What's ridiculous about all this is that I know some people consider me to be a hipster (I have tattoos! I wear vintage! I like old stuff! but - my musical taste alone puts me decidedly outside the group - and at one time in my life I read Tiger Beat), my husband is something of a hipster, we both have hipster and non-hipster friends (they're all extremely cool, don't get me wrong), but as always - it's not advanced psychology here - in junior high and high school, although hipsters hadn't even come into existence, I was decidedly uncool. My best friend was also uncool, although she did become popular around ninth grade, after which I coasted on her glory until graduation. So, my conclusion, which you readers have come to long ago I am sure: hipsters (and probably even geniuses) are people too. (Not movie stars though, that's a myth. They start out human, but are highly susceptible to becoming pod people, and only a select few of them are immune to sheets with lower than a 400 thread count. This is why I love my friend Bob, because he's on a TV show but he's the kind of guy who won?t hire a housekeeper because the house "Howwsse!" is too dirty.)

12 comments:

B said...

why don't they make Tiger Beat anymore...seriously? Hey, Betsy! We should start our own magazine. I could photograph all the writers and artists of chicago in sexy/innocent postures and then write about what their favorite ice cream flavor is!!

Wait...that's a great idea!!

THIS IDEA IS COPYRIGHTED!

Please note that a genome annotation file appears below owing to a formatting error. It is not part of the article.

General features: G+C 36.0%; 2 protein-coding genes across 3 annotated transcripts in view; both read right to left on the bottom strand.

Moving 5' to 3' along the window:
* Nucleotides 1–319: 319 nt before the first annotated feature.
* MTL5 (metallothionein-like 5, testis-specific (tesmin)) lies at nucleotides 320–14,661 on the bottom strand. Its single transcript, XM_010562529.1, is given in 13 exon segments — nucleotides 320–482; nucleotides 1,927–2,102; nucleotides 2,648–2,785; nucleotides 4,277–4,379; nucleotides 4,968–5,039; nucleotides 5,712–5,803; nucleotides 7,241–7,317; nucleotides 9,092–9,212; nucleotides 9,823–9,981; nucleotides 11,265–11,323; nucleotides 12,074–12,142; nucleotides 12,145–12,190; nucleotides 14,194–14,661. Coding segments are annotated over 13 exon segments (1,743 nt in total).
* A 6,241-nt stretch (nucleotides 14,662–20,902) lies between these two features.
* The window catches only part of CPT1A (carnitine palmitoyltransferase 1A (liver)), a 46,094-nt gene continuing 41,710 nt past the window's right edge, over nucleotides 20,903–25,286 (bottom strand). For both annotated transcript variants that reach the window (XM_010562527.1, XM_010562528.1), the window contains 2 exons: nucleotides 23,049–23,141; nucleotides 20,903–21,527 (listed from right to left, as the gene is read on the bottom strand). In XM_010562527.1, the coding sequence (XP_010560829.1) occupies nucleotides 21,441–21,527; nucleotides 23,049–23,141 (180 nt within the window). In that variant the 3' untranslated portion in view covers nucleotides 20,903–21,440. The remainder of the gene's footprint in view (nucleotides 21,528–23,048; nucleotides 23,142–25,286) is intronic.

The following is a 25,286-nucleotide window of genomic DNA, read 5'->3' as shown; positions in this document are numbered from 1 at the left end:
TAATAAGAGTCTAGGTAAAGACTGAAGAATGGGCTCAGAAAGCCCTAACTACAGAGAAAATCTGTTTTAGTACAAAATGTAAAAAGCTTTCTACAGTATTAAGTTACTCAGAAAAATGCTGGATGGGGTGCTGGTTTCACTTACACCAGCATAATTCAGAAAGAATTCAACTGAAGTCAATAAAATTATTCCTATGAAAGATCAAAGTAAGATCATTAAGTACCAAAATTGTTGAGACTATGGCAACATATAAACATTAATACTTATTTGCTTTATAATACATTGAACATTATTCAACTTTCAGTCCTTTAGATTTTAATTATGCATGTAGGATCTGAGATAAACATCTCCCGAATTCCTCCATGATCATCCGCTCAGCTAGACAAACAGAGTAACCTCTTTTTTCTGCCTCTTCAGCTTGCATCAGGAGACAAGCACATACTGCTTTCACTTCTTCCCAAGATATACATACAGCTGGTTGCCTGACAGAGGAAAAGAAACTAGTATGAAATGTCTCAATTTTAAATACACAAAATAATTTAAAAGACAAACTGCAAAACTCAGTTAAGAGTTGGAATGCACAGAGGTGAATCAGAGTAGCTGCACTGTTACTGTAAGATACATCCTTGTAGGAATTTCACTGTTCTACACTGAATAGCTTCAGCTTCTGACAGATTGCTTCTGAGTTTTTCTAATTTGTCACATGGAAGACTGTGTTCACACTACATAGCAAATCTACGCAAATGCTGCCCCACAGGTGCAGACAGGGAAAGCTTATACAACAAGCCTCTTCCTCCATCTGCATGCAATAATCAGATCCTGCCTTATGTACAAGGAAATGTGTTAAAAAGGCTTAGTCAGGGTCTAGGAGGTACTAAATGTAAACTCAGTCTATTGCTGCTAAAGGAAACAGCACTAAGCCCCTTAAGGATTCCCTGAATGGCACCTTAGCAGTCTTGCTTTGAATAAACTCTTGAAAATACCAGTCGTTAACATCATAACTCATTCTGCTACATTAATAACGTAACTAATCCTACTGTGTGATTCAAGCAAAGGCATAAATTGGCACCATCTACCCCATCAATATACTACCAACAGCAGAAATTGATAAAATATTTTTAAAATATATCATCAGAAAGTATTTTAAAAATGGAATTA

ha.
you could be the editor/chief/fanclub president

Betsy said...

Actually I think that's a genius idea, Byron! You could do it like a zine. Cuz one: I think writers should be rockstars, and two, talking about writing alone gets to be boring after a while: we have feelings about ice cream too! You should be the editor/chief/fanclub president though. I'll just be the executive editor. Which will be one of those titles that means absolutely nothing.
You're way too young to know about Tiger Beat. I have Tiger Beats that are a dozen years older than you! We can steal formats from them!

Teodoro Callate said...

You know, that whole "musical taste" thing as a hipster litmus test is always misleading. Hipsters in 1988 wore spandex and had bad hair just like everyone else. In 1992 it was flannel. In 1998 it was a cowboy hat. I don't know what it is today, but whatever it is, the same people would have worn something different...and thought and worried about it...if they had grown up in a different year and era.

My good friend Tom would joke about how he wore a corporate logo on his shirt "because he's ironic," and he hoped that one day everyone would figure that out so that they would realize just how deeply ironic and hip he actually was, since he didn't really look like it. The result of this would be that his logo would no longer be hip and ironic.

I don't know what that means, other than that we can probably all wear what we want to wear and listen to what we want to listen to, and THAT's where the true hipness is.

Betsy said...